District officials acknowledged the message did not initially go out in Spanish, but said a Spanish message was sent before the school day began. One parent said her husband got a call in Spanish at 7:45 a.m. — 15 minutes before school started.

“I think the parents are very worried and cautious. And because of that, they need a lot of communication to help quell their fears,” Gilbert said. “They’re feeling very insecure and they need extra communication.”

Maria Delarosa, who has two children at Treadwell Elementary, signed out her two children around 11:30 a.m. after receiving the district’s robocall in Spanish.

“I don’t really want to send my children back until the school is clean,” Delarosa said as translated by her son.

Tennessee Department of Education guidance to districts regarding the new coronavirus emphasized the importance of addressing “potential language, cultural, and disability barriers associated with communicating COVID-19 information… Information you share should be easily understood by everyone.”

A Kroger grocery store on Summer Avenue in Memphis ran out of face masks by Sunday.
PHOTO CREDIT: Laura Faith Kebede/Chalkbeat

Language barriers can be challenging for school districts to quickly communicate information about the new coronavirus. In Chicago, a school aide tested positive and some parents at the school said they were relying on each other for communication in Polish and Spanish. In response, the district began including COVID-19 updates in Spanish, Polish, Urdu, Arabic, and Chinese on its website.

As school districts grapple with fast-changing news of COVID-19 cases, parents face difficult decisions about protecting their children. Gilbert decided to send her third-grade son to school Monday, but noted many of the parents she spoke with Monday morning did not.

“It ranges from people totally panicking and I think I’m on the other side of the swing. We just have to keep going til they tell us not to go,” she said.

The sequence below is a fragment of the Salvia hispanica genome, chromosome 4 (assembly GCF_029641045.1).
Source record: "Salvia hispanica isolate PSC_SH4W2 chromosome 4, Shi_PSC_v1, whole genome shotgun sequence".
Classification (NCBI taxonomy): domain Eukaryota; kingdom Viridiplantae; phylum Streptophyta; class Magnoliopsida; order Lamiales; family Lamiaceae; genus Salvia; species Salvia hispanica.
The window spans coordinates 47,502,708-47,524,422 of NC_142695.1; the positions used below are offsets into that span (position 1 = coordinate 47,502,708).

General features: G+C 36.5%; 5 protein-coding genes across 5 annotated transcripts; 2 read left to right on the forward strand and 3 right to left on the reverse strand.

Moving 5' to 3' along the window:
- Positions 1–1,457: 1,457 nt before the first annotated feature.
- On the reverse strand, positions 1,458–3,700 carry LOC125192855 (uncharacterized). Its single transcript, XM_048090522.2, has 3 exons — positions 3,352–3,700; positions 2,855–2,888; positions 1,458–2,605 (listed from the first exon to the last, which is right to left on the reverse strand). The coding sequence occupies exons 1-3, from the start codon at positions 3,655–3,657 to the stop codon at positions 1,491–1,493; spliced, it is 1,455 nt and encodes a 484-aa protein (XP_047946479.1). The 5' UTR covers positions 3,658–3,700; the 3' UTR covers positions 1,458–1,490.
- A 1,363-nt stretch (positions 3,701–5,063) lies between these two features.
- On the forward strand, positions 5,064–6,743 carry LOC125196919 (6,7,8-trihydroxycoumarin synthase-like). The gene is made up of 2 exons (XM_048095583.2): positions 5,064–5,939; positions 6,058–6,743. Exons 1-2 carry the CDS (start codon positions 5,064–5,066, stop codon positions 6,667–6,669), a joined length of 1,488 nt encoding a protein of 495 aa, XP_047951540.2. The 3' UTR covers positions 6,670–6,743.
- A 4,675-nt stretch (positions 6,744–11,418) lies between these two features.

COVID-19 is caused by one of a large family of coronaviruses — some of them cause the common cold — and is believed to have been an animal coronavirus that emerged to infect people.

The virus is thought to spread mainly between people who are in close contact with one another (within about 6 feet), through respiratory droplets from a cough or sneeze. It then enters the mouths or noses of nearby people. It also may spread by people contacting infected surfaces or objects then touching their mouth, nose, or possibly eyes.

The U.S. Centers for Disease Control reports that most confirmed COVID-19 cases in China, where the virus originated, have occurred in adults, although some infections in children have been reported.

Ray said the district “at no time shared guidance to dismiss school or have parents check out students.”

“A decision to close schools would not be taken lightly and will only be made after Shelby County Schools has consulted with our partners at the Shelby County Health Department,” he said during the press conference.

Shelby County Schools did not provide attendance numbers Monday for the two schools where the quarantined employee worked. The elementary school enrolls about 800 students; the middle school enrolls about 600 students, according to district data.

Even though Karely’s mother, Elisa Camarillo, did not plan to keep her children out of school after hearing about the quarantine through the district’s robocall, she changed her mind after one of Karely’s teachers told students to call parents to pick them up.

“It was no big deal because they took the person to quarantine,” Camarillo said about her reaction to hearing the news.

Keishana Barnes, a Treadwell Elementary parent, said her family decided to keep her first-grader at home Monday “because we didn’t have a lot of detail. So, we ended up erring on ‘better safe than sorry’ until we get more information.”

After listening to some of the press conference online, Barnes said not all of her concerns were addressed.

“It’s not new information, just very general information that we’ve already received. It was information that could have been received anywhere, in any city,” she said, adding she’s not sure what information would make her feel safe.

“We’ll just take it hour by hour,” she said.